Palo Alto Weekly

Cover Story - March 9, 2012

Tips on avoiding financial fraud

Local residents can learn about financial crimes and ways to protect themselves by attending an identity-theft forum presented by Santa Clara County Supervisor Liz Kniss and District Attorney Jeff Rosen.

The event takes place Thursday, March 15, from 7 to 8:30 p.m. at Avenidas, 450 Bryant St., Palo Alto. RSVPs can be made by contacting ashley.allen@bos.sccgov.org or 408-299-5059.

Speakers and topics include: Neal O'Farrell, executive director of The Identity Theft Council, "A community response to a crisis"; Palo Alto police Sgt. James Reifschneider; Patti Mcrae, director of mediation services, Consumer Protection Unit, Santa Clara County District Attorney's Office, "Steps you can take to prevent identity theft"; Janet Berry, Santa Clara County District Attorney's Office, "Role of the District Attorney's Office" and "Seeking restitution."

Below are tips to avoid financial crimes from the Palo Alto Police Department. Additional tips on specific types of financial crimes and how to avoid them are available on the FBI website at www.fbi.gov/scams-safety/fraud.

* Be wary of anyone requesting payment by wire transfer. Regardless of the name or shipping address provided, such transfers can be claimed from anywhere in the world.

* Do not rely on the telephone's caller-ID. "Spoofing" applications allow a criminal to obscure his or her true telephone number or assume the phone number of another person.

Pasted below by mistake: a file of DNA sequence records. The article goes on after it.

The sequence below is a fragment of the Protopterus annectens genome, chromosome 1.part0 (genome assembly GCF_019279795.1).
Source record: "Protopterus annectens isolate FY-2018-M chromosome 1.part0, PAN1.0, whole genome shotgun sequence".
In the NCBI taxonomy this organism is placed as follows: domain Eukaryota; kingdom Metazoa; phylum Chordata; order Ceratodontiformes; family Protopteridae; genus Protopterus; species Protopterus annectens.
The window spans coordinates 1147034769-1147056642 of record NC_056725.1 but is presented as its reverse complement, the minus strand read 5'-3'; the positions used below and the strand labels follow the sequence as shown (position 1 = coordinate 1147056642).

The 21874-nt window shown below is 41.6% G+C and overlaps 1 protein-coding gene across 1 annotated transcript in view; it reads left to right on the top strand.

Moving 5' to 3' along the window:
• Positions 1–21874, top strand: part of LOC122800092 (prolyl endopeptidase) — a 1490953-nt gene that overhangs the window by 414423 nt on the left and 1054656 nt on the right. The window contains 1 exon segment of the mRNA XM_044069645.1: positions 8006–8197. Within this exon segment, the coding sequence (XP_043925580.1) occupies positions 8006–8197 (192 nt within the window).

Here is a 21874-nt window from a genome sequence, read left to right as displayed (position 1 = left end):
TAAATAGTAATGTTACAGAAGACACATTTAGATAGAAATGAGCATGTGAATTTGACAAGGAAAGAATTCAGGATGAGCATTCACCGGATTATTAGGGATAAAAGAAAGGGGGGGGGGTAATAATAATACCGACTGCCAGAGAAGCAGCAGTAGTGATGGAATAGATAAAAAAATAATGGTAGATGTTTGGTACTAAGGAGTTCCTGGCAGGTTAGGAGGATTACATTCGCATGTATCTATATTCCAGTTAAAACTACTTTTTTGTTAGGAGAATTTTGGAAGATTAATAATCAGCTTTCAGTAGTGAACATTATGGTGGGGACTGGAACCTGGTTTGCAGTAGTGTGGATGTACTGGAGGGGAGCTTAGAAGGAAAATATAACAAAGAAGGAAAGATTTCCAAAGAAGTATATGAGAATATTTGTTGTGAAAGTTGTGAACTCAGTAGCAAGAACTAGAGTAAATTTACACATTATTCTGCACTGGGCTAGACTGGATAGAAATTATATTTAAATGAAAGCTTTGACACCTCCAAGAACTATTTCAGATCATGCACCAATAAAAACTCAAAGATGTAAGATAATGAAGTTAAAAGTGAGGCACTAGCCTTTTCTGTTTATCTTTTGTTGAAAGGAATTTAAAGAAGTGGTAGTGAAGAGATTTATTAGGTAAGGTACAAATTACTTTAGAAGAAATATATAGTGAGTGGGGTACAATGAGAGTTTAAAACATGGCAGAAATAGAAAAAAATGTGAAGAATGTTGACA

* Do not provide any personal information in response to unsolicited telephone calls or email messages. If you need to provide or verify your personal information with your bank or credit-card issuer, call them at the number listed on your card or statement.

* Remember that you will not win any contests you did not enter.

* Do business with reputable companies that are known to you.

* Do your homework: Consult the Better Business Bureau and do an Internet search on any businesses or individuals with whom you plan to do business.

* Be wary of cashing checks from people you do not know. Ask your bank to authenticate the check prior to deposit.

* Above all else: If it seems too good to be true, it probably is.

— Sue Dremann

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